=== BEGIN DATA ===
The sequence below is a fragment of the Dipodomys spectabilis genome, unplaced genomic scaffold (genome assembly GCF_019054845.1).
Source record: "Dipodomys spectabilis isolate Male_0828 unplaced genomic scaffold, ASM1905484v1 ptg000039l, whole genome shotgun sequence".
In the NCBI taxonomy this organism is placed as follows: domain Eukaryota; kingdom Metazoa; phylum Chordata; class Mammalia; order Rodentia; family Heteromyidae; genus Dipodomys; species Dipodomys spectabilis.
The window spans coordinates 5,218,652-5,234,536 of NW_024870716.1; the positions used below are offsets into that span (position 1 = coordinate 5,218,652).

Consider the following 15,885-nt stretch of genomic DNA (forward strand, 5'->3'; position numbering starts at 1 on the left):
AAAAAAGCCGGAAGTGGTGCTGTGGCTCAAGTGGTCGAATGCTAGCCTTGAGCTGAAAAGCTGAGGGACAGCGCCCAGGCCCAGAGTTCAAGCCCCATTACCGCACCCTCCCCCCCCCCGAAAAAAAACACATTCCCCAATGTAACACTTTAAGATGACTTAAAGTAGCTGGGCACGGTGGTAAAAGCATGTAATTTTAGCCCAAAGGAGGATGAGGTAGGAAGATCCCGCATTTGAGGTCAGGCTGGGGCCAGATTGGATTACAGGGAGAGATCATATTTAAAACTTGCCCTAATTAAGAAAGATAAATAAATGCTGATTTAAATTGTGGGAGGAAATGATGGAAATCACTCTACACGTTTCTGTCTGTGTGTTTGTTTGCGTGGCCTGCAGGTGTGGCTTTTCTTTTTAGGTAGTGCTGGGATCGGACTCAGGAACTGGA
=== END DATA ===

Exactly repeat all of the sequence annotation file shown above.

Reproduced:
The sequence below is a fragment of the Dipodomys spectabilis genome, unplaced genomic scaffold (genome assembly GCF_019054845.1).
Source record: "Dipodomys spectabilis isolate Male_0828 unplaced genomic scaffold, ASM1905484v1 ptg000039l, whole genome shotgun sequence".
In the NCBI taxonomy this organism is placed as follows: domain Eukaryota; kingdom Metazoa; phylum Chordata; class Mammalia; order Rodentia; family Heteromyidae; genus Dipodomys; species Dipodomys spectabilis.
The window spans coordinates 5,218,652-5,234,536 of NW_024870716.1; the positions used below are offsets into that span (position 1 = coordinate 5,218,652).

Consider the following 15,885-nt stretch of genomic DNA (forward strand, 5'->3'; position numbering starts at 1 on the left):
AAAAAAGCCGGAAGTGGTGCTGTGGCTCAAGTGGTCGAATGCTAGCCTTGAGCTGAAAAGCTGAGGGACAGCGCCCAGGCCCAGAGTTCAAGCCCCATTACCGCACCCTCCCCCCCCCCGAAAAAAAACACATTCCCCAATGTAACACTTTAAGATGACTTAAAGTAGCTGGGCACGGTGGTAAAAGCATGTAATTTTAGCCCAAAGGAGGATGAGGTAGGAAGATCCCGCATTTGAGGTCAGGCTGGGGCCAGATTGGATTACAGGGAGAGATCATATTTAAAACTTGCCCTAATTAAGAAAGATAAATAAATGCTGATTTAAATTGTGGGAGGAAATGATGGAAATCACTCTACACGTTTCTGTCTGTGTGTTTGTTTGCGTGGCCTGCAGGTGTGGCTTTTCTTTTTAGGTAGTGCTGGGATCGGACTCAGGAACTGGA